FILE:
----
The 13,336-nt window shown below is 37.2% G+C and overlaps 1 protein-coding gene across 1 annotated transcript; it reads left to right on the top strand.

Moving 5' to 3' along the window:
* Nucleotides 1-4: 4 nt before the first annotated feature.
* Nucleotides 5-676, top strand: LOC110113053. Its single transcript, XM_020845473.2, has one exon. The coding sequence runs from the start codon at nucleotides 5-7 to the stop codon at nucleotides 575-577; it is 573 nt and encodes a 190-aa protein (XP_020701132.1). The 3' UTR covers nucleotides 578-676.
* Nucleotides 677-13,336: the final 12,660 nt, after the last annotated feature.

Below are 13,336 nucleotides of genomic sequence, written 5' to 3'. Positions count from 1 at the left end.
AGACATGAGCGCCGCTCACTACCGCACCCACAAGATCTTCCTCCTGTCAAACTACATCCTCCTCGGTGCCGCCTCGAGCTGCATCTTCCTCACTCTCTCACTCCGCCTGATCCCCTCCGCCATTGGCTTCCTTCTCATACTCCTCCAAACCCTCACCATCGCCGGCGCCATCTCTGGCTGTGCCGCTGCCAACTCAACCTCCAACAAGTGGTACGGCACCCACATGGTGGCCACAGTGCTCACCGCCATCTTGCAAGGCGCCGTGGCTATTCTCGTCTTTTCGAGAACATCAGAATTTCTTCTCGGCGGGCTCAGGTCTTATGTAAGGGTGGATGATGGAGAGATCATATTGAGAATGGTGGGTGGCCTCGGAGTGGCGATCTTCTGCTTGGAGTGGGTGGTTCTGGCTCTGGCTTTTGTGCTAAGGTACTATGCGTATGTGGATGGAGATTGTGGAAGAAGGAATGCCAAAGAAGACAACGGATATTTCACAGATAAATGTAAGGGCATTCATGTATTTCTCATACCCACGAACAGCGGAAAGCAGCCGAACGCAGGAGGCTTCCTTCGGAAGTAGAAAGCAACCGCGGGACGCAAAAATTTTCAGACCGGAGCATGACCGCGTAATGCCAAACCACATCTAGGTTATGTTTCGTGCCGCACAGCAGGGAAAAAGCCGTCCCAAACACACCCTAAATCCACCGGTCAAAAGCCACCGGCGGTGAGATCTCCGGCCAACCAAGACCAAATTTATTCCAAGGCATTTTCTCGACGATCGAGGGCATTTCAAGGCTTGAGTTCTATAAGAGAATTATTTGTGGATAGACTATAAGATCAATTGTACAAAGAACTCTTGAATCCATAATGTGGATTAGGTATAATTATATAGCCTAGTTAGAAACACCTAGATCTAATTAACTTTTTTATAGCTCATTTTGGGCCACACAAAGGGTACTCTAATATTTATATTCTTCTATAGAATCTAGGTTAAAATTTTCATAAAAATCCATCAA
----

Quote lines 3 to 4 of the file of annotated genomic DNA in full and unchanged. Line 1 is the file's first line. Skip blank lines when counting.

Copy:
* Nucleotides 1-4: 4 nt before the first annotated feature.
* Nucleotides 5-676, top strand: LOC110113053. Its single transcript, XM_020845473.2, has one exon. The coding sequence runs from the start codon at nucleotides 5-7 to the stop codon at nucleotides 575-577; it is 573 nt and encodes a 190-aa protein (XP_020701132.1). The 3' UTR covers nucleotides 578-676.